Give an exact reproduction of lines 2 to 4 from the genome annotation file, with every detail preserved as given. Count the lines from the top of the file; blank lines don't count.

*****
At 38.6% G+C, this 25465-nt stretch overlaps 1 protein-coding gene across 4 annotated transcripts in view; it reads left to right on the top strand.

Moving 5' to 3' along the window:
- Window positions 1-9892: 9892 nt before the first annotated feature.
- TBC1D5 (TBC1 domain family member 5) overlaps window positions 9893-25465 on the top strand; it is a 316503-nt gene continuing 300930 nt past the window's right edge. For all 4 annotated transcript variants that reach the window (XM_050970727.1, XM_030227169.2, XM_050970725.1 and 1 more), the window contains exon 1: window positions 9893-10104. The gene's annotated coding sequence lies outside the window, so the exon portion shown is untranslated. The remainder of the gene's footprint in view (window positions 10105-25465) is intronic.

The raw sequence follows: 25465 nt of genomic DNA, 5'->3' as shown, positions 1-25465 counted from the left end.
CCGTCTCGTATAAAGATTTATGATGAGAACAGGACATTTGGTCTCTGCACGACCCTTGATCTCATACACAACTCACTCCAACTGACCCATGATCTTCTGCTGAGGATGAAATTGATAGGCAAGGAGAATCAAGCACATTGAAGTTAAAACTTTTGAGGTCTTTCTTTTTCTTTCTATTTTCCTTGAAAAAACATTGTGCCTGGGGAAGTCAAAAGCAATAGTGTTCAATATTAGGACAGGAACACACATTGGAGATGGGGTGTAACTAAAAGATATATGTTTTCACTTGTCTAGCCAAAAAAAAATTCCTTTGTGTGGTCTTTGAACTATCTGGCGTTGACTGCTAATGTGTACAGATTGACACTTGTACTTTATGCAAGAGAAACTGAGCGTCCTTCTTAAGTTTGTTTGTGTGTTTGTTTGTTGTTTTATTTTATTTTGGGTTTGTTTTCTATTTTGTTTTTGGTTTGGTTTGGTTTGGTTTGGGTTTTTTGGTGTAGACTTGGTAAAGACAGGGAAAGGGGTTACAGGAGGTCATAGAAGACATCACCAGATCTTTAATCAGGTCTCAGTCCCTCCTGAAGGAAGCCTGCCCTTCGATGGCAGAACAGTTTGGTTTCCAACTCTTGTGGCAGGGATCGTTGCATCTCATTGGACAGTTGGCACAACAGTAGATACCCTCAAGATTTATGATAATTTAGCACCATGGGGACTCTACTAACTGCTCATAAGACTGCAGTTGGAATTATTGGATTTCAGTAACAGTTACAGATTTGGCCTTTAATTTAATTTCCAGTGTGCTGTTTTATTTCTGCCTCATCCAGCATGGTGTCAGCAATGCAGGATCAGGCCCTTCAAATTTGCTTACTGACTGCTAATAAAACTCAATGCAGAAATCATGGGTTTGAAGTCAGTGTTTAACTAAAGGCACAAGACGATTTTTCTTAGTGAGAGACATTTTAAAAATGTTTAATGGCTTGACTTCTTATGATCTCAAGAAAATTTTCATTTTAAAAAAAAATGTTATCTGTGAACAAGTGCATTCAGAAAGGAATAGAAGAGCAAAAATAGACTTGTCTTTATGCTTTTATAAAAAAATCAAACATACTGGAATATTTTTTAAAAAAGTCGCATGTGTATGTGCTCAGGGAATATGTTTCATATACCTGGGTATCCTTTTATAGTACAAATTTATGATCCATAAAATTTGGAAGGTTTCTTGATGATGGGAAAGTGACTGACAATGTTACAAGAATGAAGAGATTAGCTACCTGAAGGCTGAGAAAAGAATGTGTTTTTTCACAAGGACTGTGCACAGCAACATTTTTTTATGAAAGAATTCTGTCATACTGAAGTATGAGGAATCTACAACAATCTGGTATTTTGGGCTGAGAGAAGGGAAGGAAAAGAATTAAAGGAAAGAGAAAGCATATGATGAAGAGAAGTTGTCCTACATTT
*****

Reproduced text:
Moving 5' to 3' along the window:
- Window positions 1-9892: 9892 nt before the first annotated feature.
- TBC1D5 (TBC1 domain family member 5) overlaps window positions 9893-25465 on the top strand; it is a 316503-nt gene continuing 300930 nt past the window's right edge. For all 4 annotated transcript variants that reach the window (XM_050970727.1, XM_030227169.2, XM_050970725.1 and 1 more), the window contains exon 1: window positions 9893-10104. The gene's annotated coding sequence lies outside the window, so the exon portion shown is untranslated. The remainder of the gene's footprint in view (window positions 10105-25465) is intronic.